Aaron Civale Named Cleveland’s Nominee For The 2021 Roberto Clemente Award

September 14th, 2021

Major League Baseball today announced that AARON CIVALE was named the CLEVELAND INDIANS 2021 nominee for the Roberto Clemente Award, baseball’s most prestigious individual honor for Major Leaguers.

The Roberto Clemente Award is the annual recognition of a Major League player who best represents the game of Baseball through extraordinary character, community involvement, philanthropy and positive contributions, both on and off the field.

As part of the annual program, each MLB Club nominates one player to be considered for the league-wide Award in tribute to Clemente’s achievements and character. 

Civale has combined his passion for kids with his family connection to cancer and childhood illness to create his Pearls for Perseverance player program in 2021. He and his fiancée Fran Barilla have teamed up to bring smiles and positivity to pediatric patients at the Cleveland Clinic all season long. The right-hander signs his warm-up baseball prior to each start and ships the baseball to a friend in need at the Cleveland Clinic. Patients who receive baseballs often reach out to Civale, and he and Fran schedule Zoom calls to connect with the patients and offer words of encouragement virtually.

Civale has partnered with Indians President of Baseball Operations Chris Antonetti to host patients for batting practice at Progressive Field. He spends time talking with patients and their families, signing autographs for guests and taking photos to commemorate the on-field experience.

His knowledge and enthusiasm for science brought him to the Great Lakes Science Center, where he volunteered at Camp Curiosity, a summer camp for youth in kindergarten through third grade focusing on STEM. Civale’s father worked at a LEGO manufacturing company throughout Civale’s childhood, and he brought lightly damaged LEGO kits home to his sons on a regular basis. Civale, who eventually went on to study mechanical engineering at Northeastern, and his brother would race to assemble the LEGO blocks the fastest, and Civale always followed the instruction manual step-by-step. While at Camp Curiosity,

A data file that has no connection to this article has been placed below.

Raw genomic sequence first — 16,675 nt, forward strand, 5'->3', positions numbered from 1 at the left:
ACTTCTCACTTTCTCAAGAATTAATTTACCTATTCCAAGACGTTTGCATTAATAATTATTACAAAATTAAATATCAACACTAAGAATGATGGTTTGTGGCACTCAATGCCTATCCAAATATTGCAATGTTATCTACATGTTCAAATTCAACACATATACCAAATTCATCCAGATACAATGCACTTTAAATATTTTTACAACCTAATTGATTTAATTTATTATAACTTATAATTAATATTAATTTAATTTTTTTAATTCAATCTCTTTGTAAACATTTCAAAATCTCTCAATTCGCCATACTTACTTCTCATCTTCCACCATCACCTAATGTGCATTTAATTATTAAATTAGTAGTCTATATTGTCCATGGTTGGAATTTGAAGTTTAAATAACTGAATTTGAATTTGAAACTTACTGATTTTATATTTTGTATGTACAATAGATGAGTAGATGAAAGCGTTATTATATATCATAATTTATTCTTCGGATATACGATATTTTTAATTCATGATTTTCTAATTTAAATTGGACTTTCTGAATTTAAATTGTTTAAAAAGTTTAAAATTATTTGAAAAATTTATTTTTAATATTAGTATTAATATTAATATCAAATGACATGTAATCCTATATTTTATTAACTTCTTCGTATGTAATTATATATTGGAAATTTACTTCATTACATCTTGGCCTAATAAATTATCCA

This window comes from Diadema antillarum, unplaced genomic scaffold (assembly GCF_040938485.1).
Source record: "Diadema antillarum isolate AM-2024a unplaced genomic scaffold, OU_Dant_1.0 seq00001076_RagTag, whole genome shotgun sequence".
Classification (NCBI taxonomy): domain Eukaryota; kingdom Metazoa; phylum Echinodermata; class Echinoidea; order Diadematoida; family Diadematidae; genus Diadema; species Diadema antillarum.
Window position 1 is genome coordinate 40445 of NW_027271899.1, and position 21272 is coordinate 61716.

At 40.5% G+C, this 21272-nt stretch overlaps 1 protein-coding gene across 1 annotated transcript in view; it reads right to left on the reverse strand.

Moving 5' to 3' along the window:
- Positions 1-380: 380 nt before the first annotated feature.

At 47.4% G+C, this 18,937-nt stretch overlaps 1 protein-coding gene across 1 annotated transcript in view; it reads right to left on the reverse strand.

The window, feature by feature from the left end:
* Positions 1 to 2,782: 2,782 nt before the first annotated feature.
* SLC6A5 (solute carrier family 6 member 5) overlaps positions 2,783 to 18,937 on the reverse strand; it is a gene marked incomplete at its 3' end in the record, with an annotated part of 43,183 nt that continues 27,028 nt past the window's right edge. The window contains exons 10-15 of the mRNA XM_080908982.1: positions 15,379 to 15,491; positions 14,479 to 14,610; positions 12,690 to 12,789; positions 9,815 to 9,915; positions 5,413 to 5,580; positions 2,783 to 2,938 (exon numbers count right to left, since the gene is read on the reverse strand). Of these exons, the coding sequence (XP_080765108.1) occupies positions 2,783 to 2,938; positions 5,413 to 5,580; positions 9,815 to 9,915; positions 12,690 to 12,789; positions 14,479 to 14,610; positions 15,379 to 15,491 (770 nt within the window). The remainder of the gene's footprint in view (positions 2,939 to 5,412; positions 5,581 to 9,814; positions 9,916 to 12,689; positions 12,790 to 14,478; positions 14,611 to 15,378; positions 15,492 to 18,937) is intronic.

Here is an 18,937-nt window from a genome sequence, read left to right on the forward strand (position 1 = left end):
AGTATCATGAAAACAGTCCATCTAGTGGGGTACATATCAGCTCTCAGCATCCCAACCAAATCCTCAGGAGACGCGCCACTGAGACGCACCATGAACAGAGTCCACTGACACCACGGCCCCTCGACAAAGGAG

Civale assisted the campers in a LEGO challenge that required them to build a spherical baseball out of LEGO blocks in 20 minutes.

Civale rallied his teammates’ support and represented the Indians organization at its Play Ball Clinic, in partnership with Major League Baseball. Civale, joined by his Major League teammates and members of several of the club’s minor league affiliates, volunteered at various stations teaching the fundamentals of baseball and softball to participants from various foster care agencies.

Cleveland will celebrate Roberto Clemente Day at Progressive Field on September 22 with a pregame on-field presentation recognizing Civale for his efforts in the community.

Wednesday, September 15th marks the 20th annual Roberto Clemente Day, which was established by Major League Baseball to honor Clemente’s legacy as a humanitarian and to formally acknowledge Club nominees of the Roberto Clemente Award. As part of the league-wide celebration, the Roberto Clemente Day logo will appear on the bases and official dugout lineup cards and a special tribute video will be played in ballparks.

The league-wide winner of the Roberto Clemente Award will be selected via a blue ribbon panel, including Baseball Commissioner Robert D. Manfred, Jr., representatives from MLB-affiliated networks (MLB Network, FOX Sports, ESPN and TBS), MLB.com, as well as Roberto’s children, Enrique, Luis and Roberto Clemente, Jr. Beginning today, fans can vote for the Roberto Clemente Award via mlb.com/clemente21. The site will feature bios of each of the nominees and will allow fans to vote until the end of the season on Sunday, October 3rd. The winner of the fan vote will count as one vote among those cast by the blue ribbon panel. 

The concept of honoring Major League players for their philanthropic work was created in 1971 as the “Commissioner’s Award.” The recognition was renamed to the “Roberto Clemente Award” in 1973 in honor of the Hall of Famer and 15-time All-Star who died in a plane crash on New Year’s Eve 1972 while attempting to deliver supplies to earthquake victims in Nicaragua.